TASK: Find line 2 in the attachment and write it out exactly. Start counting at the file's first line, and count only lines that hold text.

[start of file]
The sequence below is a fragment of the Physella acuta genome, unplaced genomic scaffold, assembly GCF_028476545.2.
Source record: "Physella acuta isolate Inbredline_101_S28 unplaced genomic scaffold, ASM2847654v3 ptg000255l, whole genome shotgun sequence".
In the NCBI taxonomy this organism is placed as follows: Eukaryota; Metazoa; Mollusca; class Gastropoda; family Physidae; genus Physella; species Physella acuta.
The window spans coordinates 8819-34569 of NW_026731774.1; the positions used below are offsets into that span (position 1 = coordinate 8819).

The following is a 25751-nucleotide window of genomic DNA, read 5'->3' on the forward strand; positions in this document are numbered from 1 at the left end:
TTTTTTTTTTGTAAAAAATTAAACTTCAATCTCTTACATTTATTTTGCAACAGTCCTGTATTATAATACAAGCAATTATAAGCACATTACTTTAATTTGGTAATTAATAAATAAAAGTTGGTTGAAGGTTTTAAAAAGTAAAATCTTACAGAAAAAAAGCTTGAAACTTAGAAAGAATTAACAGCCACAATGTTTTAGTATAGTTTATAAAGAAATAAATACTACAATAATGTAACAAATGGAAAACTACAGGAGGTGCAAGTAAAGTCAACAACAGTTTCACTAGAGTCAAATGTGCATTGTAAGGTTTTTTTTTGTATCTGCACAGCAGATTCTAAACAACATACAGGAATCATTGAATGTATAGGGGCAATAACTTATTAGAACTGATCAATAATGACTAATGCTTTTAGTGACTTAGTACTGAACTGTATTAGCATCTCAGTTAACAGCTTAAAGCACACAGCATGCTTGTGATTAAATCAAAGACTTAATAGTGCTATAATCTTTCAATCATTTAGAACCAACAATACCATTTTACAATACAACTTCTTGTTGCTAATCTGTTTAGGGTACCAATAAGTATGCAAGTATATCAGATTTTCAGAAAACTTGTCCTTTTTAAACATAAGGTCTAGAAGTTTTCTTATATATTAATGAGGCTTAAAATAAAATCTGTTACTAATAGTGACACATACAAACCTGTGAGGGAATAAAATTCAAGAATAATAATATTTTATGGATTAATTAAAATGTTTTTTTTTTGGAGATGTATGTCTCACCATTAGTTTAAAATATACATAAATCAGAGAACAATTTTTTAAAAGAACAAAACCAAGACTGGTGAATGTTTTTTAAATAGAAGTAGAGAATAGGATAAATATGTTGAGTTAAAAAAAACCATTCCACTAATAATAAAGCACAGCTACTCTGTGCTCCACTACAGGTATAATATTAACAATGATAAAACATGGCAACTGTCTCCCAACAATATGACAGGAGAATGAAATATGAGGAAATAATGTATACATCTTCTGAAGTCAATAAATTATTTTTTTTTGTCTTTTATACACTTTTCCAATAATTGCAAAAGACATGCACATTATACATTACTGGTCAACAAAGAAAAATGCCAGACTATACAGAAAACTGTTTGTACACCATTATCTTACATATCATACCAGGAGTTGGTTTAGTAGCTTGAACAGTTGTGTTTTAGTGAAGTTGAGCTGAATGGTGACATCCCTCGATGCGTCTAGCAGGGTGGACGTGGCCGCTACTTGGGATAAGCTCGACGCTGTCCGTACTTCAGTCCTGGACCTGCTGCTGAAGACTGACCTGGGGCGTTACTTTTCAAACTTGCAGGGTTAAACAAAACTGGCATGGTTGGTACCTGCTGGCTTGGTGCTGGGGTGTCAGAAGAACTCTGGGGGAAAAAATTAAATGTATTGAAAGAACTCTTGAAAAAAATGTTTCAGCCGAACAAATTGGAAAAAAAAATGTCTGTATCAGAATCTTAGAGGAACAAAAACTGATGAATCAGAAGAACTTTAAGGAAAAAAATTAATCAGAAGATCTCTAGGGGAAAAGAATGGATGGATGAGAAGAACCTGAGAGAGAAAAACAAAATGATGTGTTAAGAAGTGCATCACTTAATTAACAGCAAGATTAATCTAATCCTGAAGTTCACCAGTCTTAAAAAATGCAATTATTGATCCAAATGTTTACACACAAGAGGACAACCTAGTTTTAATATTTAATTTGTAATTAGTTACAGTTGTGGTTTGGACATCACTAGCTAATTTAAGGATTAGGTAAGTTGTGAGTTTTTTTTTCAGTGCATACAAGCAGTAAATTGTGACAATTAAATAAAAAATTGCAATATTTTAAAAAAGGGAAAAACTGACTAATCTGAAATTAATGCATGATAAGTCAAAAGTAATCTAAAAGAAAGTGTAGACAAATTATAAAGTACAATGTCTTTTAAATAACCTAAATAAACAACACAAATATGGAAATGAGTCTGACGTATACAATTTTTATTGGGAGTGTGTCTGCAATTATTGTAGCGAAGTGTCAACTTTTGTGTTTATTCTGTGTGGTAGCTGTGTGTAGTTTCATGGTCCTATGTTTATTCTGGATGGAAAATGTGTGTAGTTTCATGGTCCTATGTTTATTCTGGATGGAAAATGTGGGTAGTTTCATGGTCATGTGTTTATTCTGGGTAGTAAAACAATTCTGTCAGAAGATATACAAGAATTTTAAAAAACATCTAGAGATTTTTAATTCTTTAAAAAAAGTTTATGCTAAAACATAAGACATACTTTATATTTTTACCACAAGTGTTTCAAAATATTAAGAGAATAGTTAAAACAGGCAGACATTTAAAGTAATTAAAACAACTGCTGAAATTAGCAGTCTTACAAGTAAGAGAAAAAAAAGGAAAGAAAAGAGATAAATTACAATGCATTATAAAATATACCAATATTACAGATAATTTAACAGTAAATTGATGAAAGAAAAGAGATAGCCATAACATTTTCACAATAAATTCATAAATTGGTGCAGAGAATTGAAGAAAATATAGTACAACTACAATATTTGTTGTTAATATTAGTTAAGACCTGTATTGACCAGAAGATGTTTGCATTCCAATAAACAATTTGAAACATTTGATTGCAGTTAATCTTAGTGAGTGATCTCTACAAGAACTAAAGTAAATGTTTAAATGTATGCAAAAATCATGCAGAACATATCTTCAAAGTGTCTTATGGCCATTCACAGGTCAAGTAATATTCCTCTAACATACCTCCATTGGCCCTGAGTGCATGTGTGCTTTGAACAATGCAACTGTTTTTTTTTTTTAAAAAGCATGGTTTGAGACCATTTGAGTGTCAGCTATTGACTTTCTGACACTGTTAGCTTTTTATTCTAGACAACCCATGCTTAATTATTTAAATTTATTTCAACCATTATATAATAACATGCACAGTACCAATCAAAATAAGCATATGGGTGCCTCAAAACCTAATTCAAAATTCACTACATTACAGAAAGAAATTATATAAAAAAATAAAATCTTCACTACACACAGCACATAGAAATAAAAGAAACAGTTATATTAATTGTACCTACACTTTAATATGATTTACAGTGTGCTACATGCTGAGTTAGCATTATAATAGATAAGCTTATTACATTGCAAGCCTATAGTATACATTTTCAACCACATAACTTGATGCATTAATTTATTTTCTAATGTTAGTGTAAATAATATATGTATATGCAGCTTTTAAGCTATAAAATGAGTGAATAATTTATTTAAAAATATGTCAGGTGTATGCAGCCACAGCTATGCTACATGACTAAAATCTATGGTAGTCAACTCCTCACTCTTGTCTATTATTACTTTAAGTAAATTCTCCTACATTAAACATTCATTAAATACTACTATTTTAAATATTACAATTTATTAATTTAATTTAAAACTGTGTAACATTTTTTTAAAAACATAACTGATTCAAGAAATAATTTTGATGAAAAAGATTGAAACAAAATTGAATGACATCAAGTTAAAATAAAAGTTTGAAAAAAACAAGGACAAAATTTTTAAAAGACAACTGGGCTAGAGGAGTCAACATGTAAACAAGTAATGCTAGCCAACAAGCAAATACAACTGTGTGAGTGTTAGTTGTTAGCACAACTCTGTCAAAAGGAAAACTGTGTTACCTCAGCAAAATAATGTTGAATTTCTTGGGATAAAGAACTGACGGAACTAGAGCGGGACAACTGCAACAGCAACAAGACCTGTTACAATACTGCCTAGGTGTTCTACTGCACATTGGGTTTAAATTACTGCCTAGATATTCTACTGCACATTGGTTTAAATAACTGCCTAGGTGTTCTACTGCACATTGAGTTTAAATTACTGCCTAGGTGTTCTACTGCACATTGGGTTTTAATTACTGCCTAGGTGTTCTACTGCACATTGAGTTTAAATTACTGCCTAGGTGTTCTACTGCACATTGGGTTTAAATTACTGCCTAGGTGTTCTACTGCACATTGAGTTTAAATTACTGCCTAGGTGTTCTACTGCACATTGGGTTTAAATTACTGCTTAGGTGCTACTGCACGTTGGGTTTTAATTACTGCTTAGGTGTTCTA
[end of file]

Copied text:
Source record: "Physella acuta isolate Inbredline_101_S28 unplaced genomic scaffold, ASM2847654v3 ptg000255l, whole genome shotgun sequence".